“Silver Linings Playbook,” you had me at thwwwt.
That’s the sound made by Bradley Cooper as defiant “mental patient” Pat Solitano — a man spitting out something truly vile in hopes that he can one day taste something truly sweet — when he curled his tongue, wound up a DiCaprio/Winslet in “Titanic”-worthy loogie and rejected the happy pill the doctors put him on after his latest restraining order-violating episode of stalking his beautiful ice queen ex-wife.
The pill lands on the marble floor of the institution, and Pat quickens his gait toward his new life of getting in touch with himself so he can get in touch with someone else, and busting out of himself and his past.
He’s been diagnosed with bipolar disorder, but he’ll tell you that his main problem is that he got his heart broken, shattered, really, and that he’s stayed up many nights with her ghost, picking at the scabs they made together, driving himself crazy by trying to be something he’s not and proving to her, indifferent and frightened her, that he’s changed and a better man.
What saves him in the end is family, art, music, love and a killer clumsy dance that climactically finds his lips pressed up against something sweet indeed, and engaged in one of cinema’s all-time tear-jerking father-son moments when he tells his tough-guy pop (Robert De Niro), “I love you dad,” and then runs off to be not with his wife or the girl of his dreams and nightmares, but with the girl who’s a lot like him — imperfect, sensitive, raw, human, funny, sexy and adventurous enough to live by Pat’s and the film’s conclusion that: “Life is random and [screwed]-up and arbitrary, until you find someone who can make sense of it all for you — if only temporarily.”
Oscars be hanged, my favorite movie of the year was “Silver Linings Playbook” (now showing at the Lagoon Landmark four times a day) because the characters are so full-bodied and so-called flawed, and because I saw so many people I know and love in them: People who are crazier than the so-called crazies; people who struggle and hope and try and endure hardships and strange relationships and all sorts of temperatures of love and romance. People who want to be better, want to get better, even when they’d rather give up.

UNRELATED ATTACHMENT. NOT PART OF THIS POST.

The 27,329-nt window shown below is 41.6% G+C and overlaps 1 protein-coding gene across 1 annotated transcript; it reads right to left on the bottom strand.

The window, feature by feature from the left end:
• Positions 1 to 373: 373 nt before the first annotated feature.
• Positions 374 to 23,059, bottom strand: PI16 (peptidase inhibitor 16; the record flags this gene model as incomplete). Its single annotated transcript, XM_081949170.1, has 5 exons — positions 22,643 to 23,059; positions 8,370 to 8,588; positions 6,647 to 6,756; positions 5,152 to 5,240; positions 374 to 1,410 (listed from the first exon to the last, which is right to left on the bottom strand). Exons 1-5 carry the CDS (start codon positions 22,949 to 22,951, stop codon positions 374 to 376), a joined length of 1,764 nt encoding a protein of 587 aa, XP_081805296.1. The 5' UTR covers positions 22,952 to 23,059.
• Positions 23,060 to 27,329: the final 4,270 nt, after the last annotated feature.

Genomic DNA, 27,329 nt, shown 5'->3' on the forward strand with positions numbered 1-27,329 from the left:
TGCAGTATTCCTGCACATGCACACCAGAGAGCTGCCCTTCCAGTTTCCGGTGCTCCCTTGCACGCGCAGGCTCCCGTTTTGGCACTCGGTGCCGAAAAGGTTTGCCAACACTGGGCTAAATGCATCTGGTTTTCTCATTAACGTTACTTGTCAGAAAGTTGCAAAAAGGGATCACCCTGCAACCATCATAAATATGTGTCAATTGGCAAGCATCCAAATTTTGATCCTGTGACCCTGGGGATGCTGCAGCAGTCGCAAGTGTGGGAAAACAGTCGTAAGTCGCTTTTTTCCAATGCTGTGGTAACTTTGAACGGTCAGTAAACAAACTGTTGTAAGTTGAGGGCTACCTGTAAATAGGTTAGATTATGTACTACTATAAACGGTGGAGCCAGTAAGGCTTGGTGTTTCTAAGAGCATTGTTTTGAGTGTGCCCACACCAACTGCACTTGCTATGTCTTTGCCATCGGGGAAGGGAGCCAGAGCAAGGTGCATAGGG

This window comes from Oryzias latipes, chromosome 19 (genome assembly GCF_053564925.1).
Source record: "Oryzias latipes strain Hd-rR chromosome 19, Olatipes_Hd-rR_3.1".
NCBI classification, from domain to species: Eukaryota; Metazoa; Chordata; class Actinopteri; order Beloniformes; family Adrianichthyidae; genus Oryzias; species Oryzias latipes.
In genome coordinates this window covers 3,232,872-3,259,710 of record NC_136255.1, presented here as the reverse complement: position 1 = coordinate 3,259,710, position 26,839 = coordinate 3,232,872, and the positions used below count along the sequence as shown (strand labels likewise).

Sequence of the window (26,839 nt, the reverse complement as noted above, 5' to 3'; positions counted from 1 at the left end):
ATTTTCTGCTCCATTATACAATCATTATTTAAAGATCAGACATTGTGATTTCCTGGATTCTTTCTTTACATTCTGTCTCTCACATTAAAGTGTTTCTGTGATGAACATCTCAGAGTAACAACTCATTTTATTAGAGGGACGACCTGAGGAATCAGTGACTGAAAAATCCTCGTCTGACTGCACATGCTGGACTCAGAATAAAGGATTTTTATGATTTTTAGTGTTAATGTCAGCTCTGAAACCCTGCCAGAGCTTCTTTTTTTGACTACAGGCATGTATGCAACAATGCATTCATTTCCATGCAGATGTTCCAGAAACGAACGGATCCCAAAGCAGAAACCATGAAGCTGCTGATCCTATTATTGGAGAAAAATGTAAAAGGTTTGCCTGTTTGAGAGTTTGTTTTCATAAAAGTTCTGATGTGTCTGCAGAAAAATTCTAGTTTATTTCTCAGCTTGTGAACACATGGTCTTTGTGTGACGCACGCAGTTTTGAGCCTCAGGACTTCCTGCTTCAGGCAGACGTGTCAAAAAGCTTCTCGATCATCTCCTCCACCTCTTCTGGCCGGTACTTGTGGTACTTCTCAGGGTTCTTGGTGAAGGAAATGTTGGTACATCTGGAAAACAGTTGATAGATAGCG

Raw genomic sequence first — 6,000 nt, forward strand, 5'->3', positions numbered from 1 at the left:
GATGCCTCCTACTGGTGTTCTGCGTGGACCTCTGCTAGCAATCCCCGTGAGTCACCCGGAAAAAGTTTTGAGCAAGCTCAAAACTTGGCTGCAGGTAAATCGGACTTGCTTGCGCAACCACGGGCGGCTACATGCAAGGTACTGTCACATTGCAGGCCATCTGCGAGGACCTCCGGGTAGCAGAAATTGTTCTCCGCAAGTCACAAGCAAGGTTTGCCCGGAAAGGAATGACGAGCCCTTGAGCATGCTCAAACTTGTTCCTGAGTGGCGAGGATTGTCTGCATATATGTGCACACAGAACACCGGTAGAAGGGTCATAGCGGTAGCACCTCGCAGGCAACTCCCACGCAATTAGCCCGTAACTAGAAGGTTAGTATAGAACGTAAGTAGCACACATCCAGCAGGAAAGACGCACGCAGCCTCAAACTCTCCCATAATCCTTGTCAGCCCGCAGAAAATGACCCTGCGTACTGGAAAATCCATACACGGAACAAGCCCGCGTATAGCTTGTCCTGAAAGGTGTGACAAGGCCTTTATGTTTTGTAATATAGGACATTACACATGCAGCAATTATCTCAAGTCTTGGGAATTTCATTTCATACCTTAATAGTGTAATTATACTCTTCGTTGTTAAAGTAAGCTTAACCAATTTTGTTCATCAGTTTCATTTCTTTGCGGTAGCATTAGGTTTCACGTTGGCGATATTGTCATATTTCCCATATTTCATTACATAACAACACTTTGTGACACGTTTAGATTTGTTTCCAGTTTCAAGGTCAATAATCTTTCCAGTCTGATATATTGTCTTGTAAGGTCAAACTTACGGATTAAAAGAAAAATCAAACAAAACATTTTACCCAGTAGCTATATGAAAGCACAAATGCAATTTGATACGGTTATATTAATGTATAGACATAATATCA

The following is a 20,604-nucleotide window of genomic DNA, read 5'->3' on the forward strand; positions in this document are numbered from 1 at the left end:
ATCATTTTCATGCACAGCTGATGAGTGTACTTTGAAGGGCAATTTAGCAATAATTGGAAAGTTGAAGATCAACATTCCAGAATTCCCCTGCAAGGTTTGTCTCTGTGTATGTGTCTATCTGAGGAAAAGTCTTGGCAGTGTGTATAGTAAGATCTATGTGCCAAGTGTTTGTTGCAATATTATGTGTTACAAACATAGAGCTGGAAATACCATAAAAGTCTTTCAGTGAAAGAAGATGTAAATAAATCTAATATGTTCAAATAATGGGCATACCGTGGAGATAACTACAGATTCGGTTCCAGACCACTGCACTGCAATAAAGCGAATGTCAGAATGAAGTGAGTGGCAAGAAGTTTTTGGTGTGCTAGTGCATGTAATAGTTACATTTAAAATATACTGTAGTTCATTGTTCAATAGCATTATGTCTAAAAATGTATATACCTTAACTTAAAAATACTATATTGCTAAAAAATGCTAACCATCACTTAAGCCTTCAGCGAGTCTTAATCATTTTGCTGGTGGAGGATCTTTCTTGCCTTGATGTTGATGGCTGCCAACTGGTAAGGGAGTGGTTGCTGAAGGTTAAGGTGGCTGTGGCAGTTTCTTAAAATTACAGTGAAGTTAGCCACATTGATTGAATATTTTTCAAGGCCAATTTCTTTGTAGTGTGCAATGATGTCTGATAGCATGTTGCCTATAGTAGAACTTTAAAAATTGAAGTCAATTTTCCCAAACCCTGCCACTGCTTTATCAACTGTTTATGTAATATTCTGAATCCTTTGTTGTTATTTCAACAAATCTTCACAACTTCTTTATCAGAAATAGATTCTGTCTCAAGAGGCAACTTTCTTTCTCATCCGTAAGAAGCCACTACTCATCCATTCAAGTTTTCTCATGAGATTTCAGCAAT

“I don’t want to stay in the bad place, where no one believes in silver linings or love or happy endings,” Pat says early on, mapping out his philosophy and the one shred of sanity that works for him in an insane and cynical world. I’ve heard the criticism that “Silver Linings Playbook” comes with too pat an ending to be believable, but I like to think that even after the credits roll, the characters have to wake up and deal with themselves and one another anew.
Besides, per Mumm-ra’s “She’s Got You High” (“The sun’s in the sky/It makes for happy endings/You can’t deny you want the happy ending”) who doesn’t want a happy ending? Something to go for, for sure, which is why Pat’s mystical mantra of positive thinking is “excelsior.”
From the Latin, “excelsior” translates literally to “ever higher.” It’s used as New York’s state motto and, in the1850s when Minnesota pioneers were founding a vacation spot for Twin Citians on Lake Minnetonka, they built an amusement park and put up some shops and restaurants and called it Excelsior.
Imagine that. We’ve been living near the capital of positive thinking all our lives; it took a movie about a crazy man who won’t buckle to his own demons to remind us of its origins (“onward and upward,” per the city founders), and that an optimistic attitude is the only way to go.